SOC for Supply Chain

Internal and external forces such as globalization, global interconnectivity, automation, and other technological advancements are making today’s supply chains highly sophisticated and complex. For entities that produce, manufacture or distribute products, there’s often a high level of interdependence and connectivity between them and their suppliers and their customers and business partners. These relationships are considered part of the supply chain.

Although the interconnectedness of these organizations can be beneficial (increased revenues, expanded market opportunities, and cost reduction), the ability of such organizations to meet their goals is often increasingly dependent on events, processes, and controls that are not visible and are often beyond their control.  Every time an organization does business with a supplier or service provider, new risks are introduced into the supply chain. These risks may threaten an organization’s ability to meet commitments made to customers and business partners and other goals,  such as:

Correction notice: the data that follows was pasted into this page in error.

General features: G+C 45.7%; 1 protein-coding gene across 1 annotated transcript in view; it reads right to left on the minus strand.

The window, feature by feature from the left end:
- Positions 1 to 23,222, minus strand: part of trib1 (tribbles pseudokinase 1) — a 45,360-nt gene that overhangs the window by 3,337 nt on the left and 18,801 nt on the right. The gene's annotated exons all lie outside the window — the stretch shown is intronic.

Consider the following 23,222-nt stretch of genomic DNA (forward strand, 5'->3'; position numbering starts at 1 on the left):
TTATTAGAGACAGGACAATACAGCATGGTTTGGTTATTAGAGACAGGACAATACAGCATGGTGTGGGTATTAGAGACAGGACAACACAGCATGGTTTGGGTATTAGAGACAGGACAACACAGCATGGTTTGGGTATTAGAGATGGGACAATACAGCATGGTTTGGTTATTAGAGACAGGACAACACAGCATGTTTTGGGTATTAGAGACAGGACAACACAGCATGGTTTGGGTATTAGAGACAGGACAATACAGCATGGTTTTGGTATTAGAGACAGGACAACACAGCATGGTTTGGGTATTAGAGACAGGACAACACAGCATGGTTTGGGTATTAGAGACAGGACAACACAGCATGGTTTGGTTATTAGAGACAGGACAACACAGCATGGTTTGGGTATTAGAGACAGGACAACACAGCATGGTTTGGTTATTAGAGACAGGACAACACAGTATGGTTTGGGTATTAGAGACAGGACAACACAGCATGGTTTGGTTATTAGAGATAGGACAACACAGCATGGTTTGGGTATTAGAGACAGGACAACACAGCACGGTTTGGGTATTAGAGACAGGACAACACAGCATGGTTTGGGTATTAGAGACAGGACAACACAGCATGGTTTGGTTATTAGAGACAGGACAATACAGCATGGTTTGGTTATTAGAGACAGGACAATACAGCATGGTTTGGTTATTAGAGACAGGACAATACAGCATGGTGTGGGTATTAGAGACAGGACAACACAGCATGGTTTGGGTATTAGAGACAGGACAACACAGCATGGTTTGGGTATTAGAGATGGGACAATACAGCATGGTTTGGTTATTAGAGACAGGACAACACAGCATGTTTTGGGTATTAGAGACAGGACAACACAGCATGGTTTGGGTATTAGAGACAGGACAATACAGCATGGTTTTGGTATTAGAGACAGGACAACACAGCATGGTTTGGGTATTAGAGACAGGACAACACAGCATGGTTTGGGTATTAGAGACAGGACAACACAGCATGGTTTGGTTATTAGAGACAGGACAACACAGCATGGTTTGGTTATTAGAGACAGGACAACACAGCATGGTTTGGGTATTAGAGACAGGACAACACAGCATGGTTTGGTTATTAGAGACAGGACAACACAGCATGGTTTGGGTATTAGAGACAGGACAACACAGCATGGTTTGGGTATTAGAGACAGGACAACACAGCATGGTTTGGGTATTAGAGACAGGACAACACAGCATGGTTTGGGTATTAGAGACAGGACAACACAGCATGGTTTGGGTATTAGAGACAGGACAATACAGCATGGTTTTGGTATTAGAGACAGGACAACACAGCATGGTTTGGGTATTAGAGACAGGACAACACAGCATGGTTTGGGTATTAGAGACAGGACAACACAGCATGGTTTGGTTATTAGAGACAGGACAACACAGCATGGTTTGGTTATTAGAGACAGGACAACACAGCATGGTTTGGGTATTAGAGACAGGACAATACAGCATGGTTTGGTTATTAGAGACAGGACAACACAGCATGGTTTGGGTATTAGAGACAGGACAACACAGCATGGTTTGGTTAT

• Providing products that meet the principal product performance specifications
  • Meeting delivery and quality commitments and other requirements
  • Meeting production, manufacturing, or distribution commitments and requirements

To help these organizations,  and their customers and business partners, identify, assess, and address supply chain risks, the AICPA has developed a solution to foster greater transparency in the supply chain —a market-driven, flexible, and voluntary reporting framework.  This resource helps organizations communicate certain information about the supply chain risk management efforts and assess the effectiveness of system controls that mitigate those risks. 

Guides and Relevant Criteria for SOC for Supply Chain